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Photographer Wins Big in Copyright Case, $1.6M Big



It’s always nice when we stumble across a copyright case that doesn’t lead to wringing of hands and gnashing of teeth, rare as that might be. So when we ran across the news that a photographer pulled in $1.6 million in a copyright lawsuit, we just had to share it.

The photographer in question is Andrew Paul Leonard, and he specializes in photographing tiny things. No, not macro photography… think tinier. Leonard captures images using a scanning electron microscope (SEM), and he wasn’t too happy when he discovered that Stemtech Health Services, a supplement sales company, was “using, copying, and displayingā€¯ his work on its website and in publications.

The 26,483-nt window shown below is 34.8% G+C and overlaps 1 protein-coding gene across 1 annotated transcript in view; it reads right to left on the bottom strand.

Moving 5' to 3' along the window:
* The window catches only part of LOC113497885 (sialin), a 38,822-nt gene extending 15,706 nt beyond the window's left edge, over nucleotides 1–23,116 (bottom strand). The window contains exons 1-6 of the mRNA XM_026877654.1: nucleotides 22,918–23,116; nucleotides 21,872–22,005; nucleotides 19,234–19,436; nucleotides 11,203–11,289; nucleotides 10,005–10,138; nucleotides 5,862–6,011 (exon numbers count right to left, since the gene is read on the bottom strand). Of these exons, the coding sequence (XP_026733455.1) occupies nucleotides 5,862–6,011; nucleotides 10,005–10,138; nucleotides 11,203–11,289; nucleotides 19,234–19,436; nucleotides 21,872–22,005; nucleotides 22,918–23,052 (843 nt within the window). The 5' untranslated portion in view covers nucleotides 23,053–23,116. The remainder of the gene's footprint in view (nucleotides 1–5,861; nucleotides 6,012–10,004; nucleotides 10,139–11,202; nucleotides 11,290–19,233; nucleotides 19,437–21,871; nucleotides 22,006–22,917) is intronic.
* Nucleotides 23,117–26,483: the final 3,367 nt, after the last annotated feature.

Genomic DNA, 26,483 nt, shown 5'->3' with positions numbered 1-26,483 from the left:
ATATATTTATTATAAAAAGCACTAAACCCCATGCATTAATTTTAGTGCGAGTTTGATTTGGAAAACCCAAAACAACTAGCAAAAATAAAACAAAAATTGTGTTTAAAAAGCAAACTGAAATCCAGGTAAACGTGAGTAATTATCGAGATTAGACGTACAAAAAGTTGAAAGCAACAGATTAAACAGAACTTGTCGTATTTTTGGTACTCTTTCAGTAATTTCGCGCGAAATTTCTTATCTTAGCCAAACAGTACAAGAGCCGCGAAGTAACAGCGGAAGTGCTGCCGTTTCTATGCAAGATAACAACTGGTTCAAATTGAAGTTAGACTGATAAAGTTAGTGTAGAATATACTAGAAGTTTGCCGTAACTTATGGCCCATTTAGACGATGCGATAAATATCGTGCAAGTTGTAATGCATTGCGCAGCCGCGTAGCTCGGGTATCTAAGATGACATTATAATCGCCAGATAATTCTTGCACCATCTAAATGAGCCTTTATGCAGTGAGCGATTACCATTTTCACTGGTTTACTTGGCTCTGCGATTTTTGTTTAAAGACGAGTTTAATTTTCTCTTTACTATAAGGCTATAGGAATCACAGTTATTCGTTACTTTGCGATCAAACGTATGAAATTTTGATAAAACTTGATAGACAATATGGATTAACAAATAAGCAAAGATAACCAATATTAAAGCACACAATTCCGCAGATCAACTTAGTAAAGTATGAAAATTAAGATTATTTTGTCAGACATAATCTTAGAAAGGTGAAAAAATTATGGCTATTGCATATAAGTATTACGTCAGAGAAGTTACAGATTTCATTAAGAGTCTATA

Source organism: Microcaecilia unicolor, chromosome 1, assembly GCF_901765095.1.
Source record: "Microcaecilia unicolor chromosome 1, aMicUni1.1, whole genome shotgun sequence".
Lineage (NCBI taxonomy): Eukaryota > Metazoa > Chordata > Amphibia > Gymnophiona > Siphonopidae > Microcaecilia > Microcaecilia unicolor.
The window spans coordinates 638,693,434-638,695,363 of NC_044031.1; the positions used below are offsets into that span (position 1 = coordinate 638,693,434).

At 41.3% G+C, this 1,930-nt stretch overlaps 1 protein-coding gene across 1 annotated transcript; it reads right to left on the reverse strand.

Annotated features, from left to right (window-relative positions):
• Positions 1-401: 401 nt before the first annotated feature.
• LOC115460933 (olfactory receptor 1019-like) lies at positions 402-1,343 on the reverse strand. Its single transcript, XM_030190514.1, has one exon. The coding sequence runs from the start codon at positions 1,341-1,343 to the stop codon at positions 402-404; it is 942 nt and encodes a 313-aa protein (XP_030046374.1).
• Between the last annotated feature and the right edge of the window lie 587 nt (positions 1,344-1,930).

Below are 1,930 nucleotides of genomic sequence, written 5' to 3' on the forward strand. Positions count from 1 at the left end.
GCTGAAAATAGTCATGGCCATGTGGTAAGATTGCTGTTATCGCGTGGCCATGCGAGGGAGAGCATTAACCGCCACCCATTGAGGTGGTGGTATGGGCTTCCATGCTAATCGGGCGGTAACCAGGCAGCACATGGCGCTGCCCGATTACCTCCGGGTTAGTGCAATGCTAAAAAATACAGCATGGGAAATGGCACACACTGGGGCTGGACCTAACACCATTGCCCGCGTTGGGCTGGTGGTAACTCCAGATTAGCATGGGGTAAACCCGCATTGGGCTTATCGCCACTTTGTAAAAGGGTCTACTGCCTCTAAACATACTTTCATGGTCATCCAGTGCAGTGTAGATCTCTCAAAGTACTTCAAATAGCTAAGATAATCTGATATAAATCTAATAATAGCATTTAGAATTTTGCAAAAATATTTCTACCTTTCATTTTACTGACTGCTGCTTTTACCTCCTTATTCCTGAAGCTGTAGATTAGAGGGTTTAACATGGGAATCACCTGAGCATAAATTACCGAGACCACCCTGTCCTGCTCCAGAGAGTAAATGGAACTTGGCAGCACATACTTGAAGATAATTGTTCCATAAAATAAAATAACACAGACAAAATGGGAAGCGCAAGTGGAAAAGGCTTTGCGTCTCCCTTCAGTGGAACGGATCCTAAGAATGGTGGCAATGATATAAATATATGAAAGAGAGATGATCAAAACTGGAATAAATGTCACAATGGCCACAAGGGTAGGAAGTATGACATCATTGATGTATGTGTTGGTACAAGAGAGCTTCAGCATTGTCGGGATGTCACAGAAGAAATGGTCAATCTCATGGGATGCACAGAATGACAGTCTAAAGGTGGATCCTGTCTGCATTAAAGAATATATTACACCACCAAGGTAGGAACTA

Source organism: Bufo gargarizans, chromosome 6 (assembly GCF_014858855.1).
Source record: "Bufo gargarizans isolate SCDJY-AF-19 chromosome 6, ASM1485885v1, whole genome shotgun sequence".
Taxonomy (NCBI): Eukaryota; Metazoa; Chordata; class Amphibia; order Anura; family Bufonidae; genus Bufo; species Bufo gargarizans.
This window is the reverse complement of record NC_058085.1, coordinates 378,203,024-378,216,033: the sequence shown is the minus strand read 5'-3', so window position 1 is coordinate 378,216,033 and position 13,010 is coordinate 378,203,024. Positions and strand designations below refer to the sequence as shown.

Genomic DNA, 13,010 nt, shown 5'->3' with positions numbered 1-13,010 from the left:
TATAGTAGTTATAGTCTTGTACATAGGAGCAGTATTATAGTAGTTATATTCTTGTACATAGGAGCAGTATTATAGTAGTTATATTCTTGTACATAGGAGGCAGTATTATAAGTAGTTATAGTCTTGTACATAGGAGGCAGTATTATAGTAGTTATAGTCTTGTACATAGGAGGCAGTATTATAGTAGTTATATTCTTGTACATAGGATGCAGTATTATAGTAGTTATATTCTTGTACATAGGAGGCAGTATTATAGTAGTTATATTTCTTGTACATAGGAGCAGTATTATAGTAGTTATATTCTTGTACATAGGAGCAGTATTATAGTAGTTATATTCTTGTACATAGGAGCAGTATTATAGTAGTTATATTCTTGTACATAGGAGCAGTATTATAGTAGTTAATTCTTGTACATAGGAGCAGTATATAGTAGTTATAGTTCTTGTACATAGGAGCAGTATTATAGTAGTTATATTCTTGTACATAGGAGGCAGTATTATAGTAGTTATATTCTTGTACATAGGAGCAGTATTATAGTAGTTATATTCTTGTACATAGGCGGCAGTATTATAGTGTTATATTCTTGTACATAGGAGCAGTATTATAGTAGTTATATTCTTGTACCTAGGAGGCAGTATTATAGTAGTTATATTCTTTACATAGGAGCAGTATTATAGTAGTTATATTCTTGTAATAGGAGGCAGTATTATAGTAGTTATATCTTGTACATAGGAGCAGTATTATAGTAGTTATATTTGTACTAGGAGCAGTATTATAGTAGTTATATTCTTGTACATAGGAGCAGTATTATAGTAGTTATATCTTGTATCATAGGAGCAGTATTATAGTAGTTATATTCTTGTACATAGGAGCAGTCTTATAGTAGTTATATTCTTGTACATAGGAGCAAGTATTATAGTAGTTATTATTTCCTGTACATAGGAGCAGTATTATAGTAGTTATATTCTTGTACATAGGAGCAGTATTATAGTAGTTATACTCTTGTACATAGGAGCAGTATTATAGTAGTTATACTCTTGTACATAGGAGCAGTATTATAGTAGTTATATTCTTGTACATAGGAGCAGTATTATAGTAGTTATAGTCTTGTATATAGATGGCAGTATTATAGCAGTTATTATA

Fungal spores photographed with a scanning electron microscope.
Fungal spores photographed with a scanning electron microscope.

That was back in 2008, which might seem like a long time ago unless you’re familiar with how long these lawsuits can go for. Regardless, the story has a happy ending for Leonard who was awarded $1.6M in actual damages on October 11th after five years of taking Stemtech to task in court.

And the kicker here? As we said, $1.6M was actual damages. Unfortunately, Leonard didn’t register his copyright until after the infringement took place, so he wasn’t eligible for any statutory damages at all. Can you imagine how much he would have made if he had registered ahead of time?

(via Photo Attorney)

Image credits: gavel by SalFalko and Fungal Spores by Philippa Uwins